How Apple Could Really Signal Success: Name a new CEO


Steve Jobs, courtesy of Wikipedia

Steve Jobs, courtesy of Wikipedia

All of this recent talk about Steve Job’s health has got me thinking back to a team paper I helped write in Business school.


We concluded that if Job’s stepped down at CEO, it could have extremely strong signaling value to investors and customers, because it would prove Apple is on the right path and could do OK without him. In effect, we became convinced that Apple and Jobs are not one trick ponies, and that there are strong reasons why that company will continue on the path to greatness.

For some business babble about why this could be true, read on.

First, A Strategic Analysis is not just a one man show. Our research showed the company appears to have a strong, and well-operating, internal culture that effectively rewards teamwork, creative thinking and innovation in the face of market challenges. They may not be perfect, but compared to many in the industry, they are near the top. These processes have become well-adapted to the market environment, and are internally and externally ‘consistent’ (usually a mark of a well-tuned organization and predictive of long term sustained competitive advantage.) Steve Jobs may be the origin and poster child for the company’s strengths, but our field interviews and legwork suggested that the company is not a house of cards that would fall should its leader depart. In fact, we observed evidence of strong internal systems that should allow the company to remain successful without Jobs. 

Our comprehensive strategic analysis revealed Apple to have an organization and strategic position that is internally consistent and able to meet the demands of the marketplace even if its charismatic leader were to depart.

Reasons Steve Holds Things Back Slightly

IMPLICATION #1: If you accept the conclusion made previously, there could be some ways in which Steve holds his company back. The company faces a certain amount of random decision making, a cult of “Steve” and the risk that the internal process will be overruled by a strong and sometimes tyrannical CEO.  Jobs’ influences may potentially prevent a few key parts of the company’s process and operations from gaining needed confidence that they are solely able to prioritize, evolve and create Apple’s success. In essence, Jobs may be an obstacle to his company’s internal maturation.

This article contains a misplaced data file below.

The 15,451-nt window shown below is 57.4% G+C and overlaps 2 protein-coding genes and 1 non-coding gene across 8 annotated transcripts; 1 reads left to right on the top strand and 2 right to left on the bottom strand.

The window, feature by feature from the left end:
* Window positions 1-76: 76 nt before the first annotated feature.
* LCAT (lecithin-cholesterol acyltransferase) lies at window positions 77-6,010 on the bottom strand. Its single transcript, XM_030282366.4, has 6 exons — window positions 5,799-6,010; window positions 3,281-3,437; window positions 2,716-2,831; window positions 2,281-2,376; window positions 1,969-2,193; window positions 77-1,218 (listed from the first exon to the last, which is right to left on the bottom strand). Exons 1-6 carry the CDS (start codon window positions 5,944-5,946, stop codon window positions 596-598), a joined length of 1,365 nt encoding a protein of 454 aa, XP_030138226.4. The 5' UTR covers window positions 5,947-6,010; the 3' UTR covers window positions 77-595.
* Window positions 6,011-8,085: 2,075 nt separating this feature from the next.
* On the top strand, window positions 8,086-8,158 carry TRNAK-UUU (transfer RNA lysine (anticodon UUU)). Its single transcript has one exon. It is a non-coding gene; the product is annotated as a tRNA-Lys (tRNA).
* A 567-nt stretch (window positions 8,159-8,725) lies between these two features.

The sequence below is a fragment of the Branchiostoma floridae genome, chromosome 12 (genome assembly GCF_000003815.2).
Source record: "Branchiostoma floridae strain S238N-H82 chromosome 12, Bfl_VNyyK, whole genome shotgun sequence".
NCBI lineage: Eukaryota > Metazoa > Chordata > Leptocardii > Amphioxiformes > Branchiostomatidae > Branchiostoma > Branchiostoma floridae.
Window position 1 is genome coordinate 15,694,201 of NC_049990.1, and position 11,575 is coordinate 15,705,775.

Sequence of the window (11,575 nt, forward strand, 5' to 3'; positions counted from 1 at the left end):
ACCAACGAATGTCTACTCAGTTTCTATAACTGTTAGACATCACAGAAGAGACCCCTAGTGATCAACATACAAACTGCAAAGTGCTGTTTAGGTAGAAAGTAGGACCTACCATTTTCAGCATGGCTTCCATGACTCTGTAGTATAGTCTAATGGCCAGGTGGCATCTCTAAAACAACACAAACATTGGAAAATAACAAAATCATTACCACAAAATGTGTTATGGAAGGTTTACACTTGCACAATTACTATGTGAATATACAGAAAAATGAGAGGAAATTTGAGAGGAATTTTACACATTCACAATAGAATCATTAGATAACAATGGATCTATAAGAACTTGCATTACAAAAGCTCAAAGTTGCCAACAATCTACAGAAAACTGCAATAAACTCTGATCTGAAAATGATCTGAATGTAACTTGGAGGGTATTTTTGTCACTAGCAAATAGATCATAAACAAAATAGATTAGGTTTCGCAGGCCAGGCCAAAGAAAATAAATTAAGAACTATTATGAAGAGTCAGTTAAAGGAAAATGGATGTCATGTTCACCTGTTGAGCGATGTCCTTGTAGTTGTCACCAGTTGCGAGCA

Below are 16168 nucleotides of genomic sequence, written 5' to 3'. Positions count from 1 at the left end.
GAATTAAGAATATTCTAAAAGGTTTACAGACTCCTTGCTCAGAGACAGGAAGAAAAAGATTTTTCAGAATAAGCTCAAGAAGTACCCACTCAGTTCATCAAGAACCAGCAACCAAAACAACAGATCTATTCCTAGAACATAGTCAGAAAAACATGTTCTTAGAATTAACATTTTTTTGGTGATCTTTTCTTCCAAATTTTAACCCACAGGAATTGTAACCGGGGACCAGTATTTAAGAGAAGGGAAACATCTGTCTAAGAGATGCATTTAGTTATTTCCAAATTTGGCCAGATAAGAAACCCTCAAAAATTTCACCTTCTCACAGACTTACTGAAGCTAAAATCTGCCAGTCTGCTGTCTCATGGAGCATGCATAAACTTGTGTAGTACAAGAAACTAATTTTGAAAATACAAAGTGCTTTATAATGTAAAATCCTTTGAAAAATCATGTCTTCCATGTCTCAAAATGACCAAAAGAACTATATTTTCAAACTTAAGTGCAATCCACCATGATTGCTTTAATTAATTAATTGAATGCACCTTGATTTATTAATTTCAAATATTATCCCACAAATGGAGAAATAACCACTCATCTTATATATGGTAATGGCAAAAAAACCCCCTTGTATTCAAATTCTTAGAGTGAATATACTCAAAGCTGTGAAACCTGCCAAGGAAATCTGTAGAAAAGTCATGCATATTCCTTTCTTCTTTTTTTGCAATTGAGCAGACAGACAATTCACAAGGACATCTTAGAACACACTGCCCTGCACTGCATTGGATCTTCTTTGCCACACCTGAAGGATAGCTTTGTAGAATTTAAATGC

IMPLICATION #2: Main Street and Wall Street incorrectly assume that a lot of the company’s success is tied up with a cult of personality. This creates wild swings in Apple’s stock, and clouds investors capacity to understand the correct basis of Apple’s valuation. To put it another way, Job’s presence specifically as CEO creates uncertainty because the market is not able to discern which parts of Apple’s success should be attributed to Jobs. We did not run the numbers to assess a fair strategy for measuring Apple valuation, but it is clear from the behavior of the market that Job’s likely has undue influence. 

Market uncertainty does not just affect share price — it affects alliances, as well as customer and supplier behavior.

Our Report’s Recommendation

Mr. Jobs therefore should try to transition his role. This act will have more of a signaling value than anything else — it will let parts of his organization step up to the plate, and allow both internal and external observers to begin to understand Apple’s strengths apart from Jobs. Meanwhile, he can still guide the company from behind the scenes, act as its evangelist on stage at MacWorld, etc. 

Before you all flame me to death, bear in mind this opinion is the result of a term paper, conducted in the last semester of business school. None of us have worked for Apple, and we weren’t privy to any deep company secrets.  [It might also be an appropriate time to mention that this opinion (as well as this blog in general), represents my personal opinion and not that of my employer.]

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